Story image

Survey shows companies with best tech also have best customer experience

12 Oct 2017

A global survey of more than 550 senior executives has revealed a clear link between exceptional customer service and technology adoption.

The MIT Technology Review report was sponsored by Genesys and delved into 30 markets, with the biggest finding being that ‘Iconic’ firms – those that both maintain the highest levels of customer experience (CX) satisfaction, and have world-leading brand recognition – are more than twice as likely others to employ comprehensive and leading-edge technology solutions.

The report asserts that mastering CX (optimising tools, applications and operational processes to better engage with customers) has always been a top priority for successful global firms. However, with the influx of technologies like big data analytics and chatbots, this has only accelerated.

Interestingly, emerging-market respondents reported notably lower levels of ‘leading’ CX solutions, and a particularly high level of respondents in all emerging regions, save Asia, have no plans to implement these solutions.

According to the report, the relative lack of technology forwardness amongst emerging markets extends into next-generation solutions – but again, Asia is the exception.

Despite few Asian respondents indicating they have currently employed ‘leading’ solutions, between one-third and one-half of respondents had some CX tech in place, while nearly all respondents have plans to implement it in the near future – a staggering 86 percent reported plans for artificial intelligence (AI).

It’s not all sunshine in Asia though, as even some respondents from Asia’s relatively mature markets are poor adopters, with Japan in particular having almost no respondents that indicated they have leading solutions deployed and more than half having no plans to implement self-service, privacy or user experience tools.

The survey was able to determine distinct differences between the responses of ‘iconic firms’ and others, both in terms of their current level of technology deployment in their CX operations and in the way they blend their technology and customer satisfaction strategies.

Essentially, ‘iconic firms’ are much more advanced in their deployment of leading-edge CX technologies, including the use of emerging AI applications.

However, CEO and publisher at MIT Technology Review, Elizabeth Bramson-Boudreau says technology adoption is only one part of the CX strategy and isn’t the be-all and end-all solution.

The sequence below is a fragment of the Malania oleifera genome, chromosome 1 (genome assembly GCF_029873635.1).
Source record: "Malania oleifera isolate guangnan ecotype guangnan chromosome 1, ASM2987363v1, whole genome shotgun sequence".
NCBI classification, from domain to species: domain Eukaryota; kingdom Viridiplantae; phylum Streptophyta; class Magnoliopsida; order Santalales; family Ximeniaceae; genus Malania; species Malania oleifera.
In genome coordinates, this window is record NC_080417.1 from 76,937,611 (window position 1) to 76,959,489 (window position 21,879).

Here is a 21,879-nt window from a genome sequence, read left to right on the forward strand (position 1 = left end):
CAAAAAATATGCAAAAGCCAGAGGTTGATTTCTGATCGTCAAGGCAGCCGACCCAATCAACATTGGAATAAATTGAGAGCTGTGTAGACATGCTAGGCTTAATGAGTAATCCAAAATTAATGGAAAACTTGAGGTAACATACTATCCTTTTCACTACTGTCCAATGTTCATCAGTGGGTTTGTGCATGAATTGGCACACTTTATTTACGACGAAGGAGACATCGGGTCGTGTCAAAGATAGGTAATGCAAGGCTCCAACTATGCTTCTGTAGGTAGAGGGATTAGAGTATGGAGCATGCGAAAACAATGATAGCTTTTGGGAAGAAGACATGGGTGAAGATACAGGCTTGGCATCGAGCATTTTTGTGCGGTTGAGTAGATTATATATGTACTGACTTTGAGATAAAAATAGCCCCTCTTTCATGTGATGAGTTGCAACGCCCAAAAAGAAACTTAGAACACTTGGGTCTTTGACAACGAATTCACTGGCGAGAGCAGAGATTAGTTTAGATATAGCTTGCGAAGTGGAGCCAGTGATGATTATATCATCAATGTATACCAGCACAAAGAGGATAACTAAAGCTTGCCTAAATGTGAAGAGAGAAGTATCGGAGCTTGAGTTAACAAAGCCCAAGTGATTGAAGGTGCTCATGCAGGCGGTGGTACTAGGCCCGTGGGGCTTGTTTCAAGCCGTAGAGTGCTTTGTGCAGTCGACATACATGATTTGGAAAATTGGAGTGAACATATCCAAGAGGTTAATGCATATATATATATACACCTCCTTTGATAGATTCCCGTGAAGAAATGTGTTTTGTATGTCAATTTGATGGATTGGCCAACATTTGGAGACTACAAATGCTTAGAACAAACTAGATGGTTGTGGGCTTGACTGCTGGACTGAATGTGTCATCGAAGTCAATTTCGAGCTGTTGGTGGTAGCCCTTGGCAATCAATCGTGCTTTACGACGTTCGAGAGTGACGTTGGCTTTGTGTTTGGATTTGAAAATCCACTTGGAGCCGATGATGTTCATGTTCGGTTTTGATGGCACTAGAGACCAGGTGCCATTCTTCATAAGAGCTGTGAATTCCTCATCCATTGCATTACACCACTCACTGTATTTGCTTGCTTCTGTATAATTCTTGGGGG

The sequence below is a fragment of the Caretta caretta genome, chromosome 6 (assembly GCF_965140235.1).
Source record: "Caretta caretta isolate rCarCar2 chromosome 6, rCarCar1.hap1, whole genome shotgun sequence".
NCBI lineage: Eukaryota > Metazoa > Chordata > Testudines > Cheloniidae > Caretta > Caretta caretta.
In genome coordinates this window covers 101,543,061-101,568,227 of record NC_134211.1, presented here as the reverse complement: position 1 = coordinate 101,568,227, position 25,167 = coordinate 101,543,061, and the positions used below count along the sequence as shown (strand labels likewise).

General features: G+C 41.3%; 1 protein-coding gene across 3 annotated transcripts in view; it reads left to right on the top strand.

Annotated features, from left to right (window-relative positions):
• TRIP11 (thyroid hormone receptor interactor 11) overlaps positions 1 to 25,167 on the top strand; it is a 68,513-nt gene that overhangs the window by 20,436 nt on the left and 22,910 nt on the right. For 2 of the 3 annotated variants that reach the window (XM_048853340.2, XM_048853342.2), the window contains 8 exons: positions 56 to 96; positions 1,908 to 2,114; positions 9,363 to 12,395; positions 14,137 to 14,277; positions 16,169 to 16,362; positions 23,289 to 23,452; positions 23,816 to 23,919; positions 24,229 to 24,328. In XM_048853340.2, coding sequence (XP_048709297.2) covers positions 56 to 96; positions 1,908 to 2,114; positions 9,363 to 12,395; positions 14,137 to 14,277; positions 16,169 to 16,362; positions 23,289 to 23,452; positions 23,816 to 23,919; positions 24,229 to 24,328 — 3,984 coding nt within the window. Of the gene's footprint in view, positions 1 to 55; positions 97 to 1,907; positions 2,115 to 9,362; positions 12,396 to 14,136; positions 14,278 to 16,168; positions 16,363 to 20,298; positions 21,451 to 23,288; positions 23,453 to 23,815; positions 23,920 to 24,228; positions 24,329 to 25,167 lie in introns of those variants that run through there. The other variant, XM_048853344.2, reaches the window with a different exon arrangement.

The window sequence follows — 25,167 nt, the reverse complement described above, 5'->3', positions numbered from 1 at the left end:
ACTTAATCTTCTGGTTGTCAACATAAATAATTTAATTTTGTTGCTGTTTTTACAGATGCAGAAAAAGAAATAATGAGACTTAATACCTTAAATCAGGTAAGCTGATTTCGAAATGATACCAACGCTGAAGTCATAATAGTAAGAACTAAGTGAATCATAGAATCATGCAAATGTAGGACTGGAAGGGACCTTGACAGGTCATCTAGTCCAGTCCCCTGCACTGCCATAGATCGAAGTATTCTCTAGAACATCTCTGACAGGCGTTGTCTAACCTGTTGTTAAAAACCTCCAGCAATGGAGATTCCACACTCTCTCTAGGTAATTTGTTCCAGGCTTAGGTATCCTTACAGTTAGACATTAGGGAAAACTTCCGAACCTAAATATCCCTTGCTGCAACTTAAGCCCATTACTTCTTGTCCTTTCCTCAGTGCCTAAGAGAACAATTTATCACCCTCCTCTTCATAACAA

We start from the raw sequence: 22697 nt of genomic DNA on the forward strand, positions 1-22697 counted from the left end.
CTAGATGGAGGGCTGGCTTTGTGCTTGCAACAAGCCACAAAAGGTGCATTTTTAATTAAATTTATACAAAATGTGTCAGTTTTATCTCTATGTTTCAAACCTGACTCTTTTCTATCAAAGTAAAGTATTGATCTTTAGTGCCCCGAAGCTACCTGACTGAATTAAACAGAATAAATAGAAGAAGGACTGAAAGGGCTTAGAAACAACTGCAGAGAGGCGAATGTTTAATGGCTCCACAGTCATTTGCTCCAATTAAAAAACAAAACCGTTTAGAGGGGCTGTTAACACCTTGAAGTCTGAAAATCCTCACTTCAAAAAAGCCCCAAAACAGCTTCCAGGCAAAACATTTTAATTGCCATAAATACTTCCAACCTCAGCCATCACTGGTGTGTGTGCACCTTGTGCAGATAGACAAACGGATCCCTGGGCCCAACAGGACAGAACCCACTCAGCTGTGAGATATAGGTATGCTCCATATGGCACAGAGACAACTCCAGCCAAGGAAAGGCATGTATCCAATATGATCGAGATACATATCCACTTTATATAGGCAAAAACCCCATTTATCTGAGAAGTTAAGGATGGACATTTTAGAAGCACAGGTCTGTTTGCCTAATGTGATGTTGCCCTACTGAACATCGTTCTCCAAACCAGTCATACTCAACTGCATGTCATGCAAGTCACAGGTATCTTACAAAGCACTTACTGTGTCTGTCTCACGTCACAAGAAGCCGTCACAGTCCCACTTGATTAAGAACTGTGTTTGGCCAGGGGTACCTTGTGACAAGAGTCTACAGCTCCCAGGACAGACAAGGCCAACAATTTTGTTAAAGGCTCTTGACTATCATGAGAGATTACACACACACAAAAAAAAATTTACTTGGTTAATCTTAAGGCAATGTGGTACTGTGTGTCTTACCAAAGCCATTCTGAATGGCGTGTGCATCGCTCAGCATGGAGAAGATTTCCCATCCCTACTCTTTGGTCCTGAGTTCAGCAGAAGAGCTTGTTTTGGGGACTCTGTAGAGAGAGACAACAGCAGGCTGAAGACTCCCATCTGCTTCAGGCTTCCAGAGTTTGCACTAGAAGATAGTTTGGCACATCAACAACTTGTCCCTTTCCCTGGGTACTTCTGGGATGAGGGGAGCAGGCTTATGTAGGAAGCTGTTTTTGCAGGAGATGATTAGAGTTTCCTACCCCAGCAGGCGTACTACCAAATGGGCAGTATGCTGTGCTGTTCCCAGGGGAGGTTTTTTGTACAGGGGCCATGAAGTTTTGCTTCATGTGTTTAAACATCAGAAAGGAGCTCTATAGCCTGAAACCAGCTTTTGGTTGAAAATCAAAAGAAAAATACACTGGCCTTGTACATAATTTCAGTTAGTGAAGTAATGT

"The leaders of Iconic companies know that they also have to be leaders in customer experience technology investment. But they also know that over-reliance on technology in search for efficiency gains can reduce, rather than increase, the levels of customer intimacy required for success,” says Bramson-Boudreau.

"Iconic firms, realising the limitations of a technology-centric approach to maintaining desired customer management levels, place a high value on human capital investment, and are keen to strike the right balance between human and automated customer channels."

Apple's AirPods now come with 'Hey Siri' functionality
The new AirPods come with a standard case or a Wireless Charging Case that holds additional charges for more than 24 hours of listening time.
NZ investment funds throw weight against social media giants
A consortium of NZ funds managing assets worth more than $90m are appealing against Facebook, Twitter, and Google following the Christchurch terror attacks.
Poly appoints new A/NZ managing director, Andy Hurt
“We’re excited to be bringing together two established pioneers in audio and video technology to be moving forward and one business – Poly."
Unity and NVIDIA announce real-time ray tracing across industries
For situations that demand maximum photorealism and the highest visual fidelity, ray tracing provides reflections and accurate dynamic computations for global lighting.
NVIDIA announces Jetson Nano: A US$99 tiny, yet mighty AI computer 
“Jetson Nano makes AI more accessible to everyone, and is supported by the same underlying architecture and software that powers the world's supercomputers.”
Slack doubles down on enterprise key management
EKM adds an extra layer of protection so customers can share conversations, files, and data while still meeting their own risk mitigation requirements.
NVIDIA introduces a new breed of high-performance workstations
“Data science is one of the fastest growing fields of computer science and impacts every industry."
Apple says its new iMacs are "pretty freaking powerful"
The company has chosen the tagline “Pretty. Freaking powerful” as the tagline – and it’s not too hard to see why.